Can you tell us a little bit more about your own research field? What are the hot topics you are dealing with? As mentioned above, I’m part of a “translational neuroscience network” here in Delhi, which aims to bring neuroscience into global health/public health – we are a group of neuroscientists, clinicians, computer scientists, public health researchers, and others, and we have a couple of projects on the ground at the moment. The current focus of work is on using portable technologies to assess child cognitive development and to identify probable cases of Autism Spectrum Disorders (ASD). In the long term, we envision that this platform will establish programmes of applied research to translate neuroscientific findings into scalable tools for detection and intervention for a range of brain disorders in low-resource settings. My project is called EIRA (Eye-trackIng assessment for children with Autism), and aims to establish objective measures for identifying children with Autism Spectrum Disorders, using portable eye-tracking technology. The secondary aim is to assess the acceptability and feasibility of using this technology within community settings in Delhi, India. Therefore we are hoping to discover a novel, acceptable, feasible and objective way to measure symptoms of autism in low resource community settings in Delhi, India. I am also working on BRAINTOOLS here in Delhi, which is a similar study, but this time investigating the reliability of using EEG in community settings to evaluation sensory processing and social attention in 3-5-year-old typically developing children. Some background to the problem: Autism Spectrum Disorders (ASD) is characterised by deficits of social communication and restrictive behaviours, and its diagnosis currently relies on highly skilled mental health professionals measuring these deficits. South Asia has the largest number of children with ASD in the world, with India alone accounting for over 2 million children with ASD. However, although parents may notice symptoms as early as 24 months, large detection gaps mean that most children are belatedly or never diagnosed mainly due to the paucity of mental health specialists, hence critical years for interventions are missed. Task-shifting detection to a non-specialist health care is one solution. However, because current diagnostic assessments for ASD are complex, high-cost and require extensive training, objective measures of ASD are needed for detection. Cognitive markers of ASD have been identified using eye-tracking technology when tested in controlled lab-based settings in high-income countries. These markers have been associated with specific ASD symptoms when tested in childhood. EIRA, therefore, aims to establish markers using portable eye-tracking technology that are acceptable and feasible for use in identifying children with ASD in low resource settings in Delhi. These methods can improve detection, and enable a greater number of children to benefit from early interventions.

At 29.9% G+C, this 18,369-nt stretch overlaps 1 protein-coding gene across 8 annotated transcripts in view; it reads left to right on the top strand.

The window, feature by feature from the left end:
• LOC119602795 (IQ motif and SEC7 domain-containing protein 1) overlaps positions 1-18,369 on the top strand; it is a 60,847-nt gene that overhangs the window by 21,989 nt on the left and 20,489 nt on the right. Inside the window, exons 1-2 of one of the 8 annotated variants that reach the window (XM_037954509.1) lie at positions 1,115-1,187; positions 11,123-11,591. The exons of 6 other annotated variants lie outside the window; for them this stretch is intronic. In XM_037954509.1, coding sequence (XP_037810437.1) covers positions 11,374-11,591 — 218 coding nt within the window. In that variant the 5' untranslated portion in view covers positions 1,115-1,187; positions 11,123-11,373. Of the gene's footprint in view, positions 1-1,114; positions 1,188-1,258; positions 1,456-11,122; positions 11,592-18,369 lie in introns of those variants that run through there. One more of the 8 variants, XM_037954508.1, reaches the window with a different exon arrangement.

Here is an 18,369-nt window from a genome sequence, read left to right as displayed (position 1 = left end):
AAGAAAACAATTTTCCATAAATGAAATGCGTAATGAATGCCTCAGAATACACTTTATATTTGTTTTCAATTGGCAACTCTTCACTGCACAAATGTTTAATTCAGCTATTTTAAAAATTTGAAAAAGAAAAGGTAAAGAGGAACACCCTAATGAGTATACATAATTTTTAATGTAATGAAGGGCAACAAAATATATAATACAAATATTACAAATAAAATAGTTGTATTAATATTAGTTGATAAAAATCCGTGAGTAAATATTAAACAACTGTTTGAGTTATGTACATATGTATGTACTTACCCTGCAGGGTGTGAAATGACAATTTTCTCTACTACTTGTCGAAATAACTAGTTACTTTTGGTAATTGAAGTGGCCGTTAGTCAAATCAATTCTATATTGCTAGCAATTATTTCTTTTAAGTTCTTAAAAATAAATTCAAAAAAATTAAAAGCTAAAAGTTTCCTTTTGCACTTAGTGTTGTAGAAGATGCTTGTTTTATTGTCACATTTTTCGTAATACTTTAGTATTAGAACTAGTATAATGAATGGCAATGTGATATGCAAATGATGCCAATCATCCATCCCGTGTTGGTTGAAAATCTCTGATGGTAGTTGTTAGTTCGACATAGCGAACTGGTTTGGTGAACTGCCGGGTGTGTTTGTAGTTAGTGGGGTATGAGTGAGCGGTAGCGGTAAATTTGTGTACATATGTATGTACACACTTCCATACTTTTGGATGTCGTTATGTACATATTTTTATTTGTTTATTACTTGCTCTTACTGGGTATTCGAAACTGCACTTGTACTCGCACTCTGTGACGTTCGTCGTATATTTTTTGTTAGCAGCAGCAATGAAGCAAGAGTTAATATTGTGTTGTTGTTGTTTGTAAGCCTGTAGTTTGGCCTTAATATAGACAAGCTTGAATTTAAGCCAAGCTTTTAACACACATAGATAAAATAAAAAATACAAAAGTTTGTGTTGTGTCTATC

What is your most exciting finding so far? (How is that relevant to parents?)  I'm still in the data collecting phase at the moment, so no findings yet on this. But data collection is looking promising, and acceptable for use in the community settings in which we are working. We have had a number of challenges which we have had to climb over, for example, problems with electricity shortages (frequent power outages, or limited power supply meaning our equipment won’t run). Other difficulties have included very loud noise levels here in Delhi, and children not being used to watching screens, so sitting in front of the screen for a long time is challenging. It is also challenging bringing all the equipment we have with us to small houses, along with tiny and bumpy roads.


What is your favorite method? What does it tell us about what goes on in those little heads?  I think eye-tracking as a method. For EIRA we are using eye-tracking in the following way: A child sits in front of a screen watching videos of cartoons and people interacting (amongst other things); whilst the child watches these videos, we track where they are looking on the screen using a small portable eye-tracker. There is considerable evidence that eye-gaze patterns in children and people with autism differ compared to their typically developing peers when looking at these specific tasks/scenes. However, this research has been almost exclusively conducted in highly controlled lab-based settings in high-income countries – this is the first study to bring this technology into a community setting in a low and middle-income country, in order to understand whether these same differences can be seen in a much less well-controlled environment. It is simple to use and self-explanatory, without requiring anything of the child other than to watch a screen.


Is there a parenting book or website you would recommend? I am afraid I don’t really know of any to recommend – ask me again in a few years!


Can you sing the Babybrains song? (no pressure)

haha i dont think so?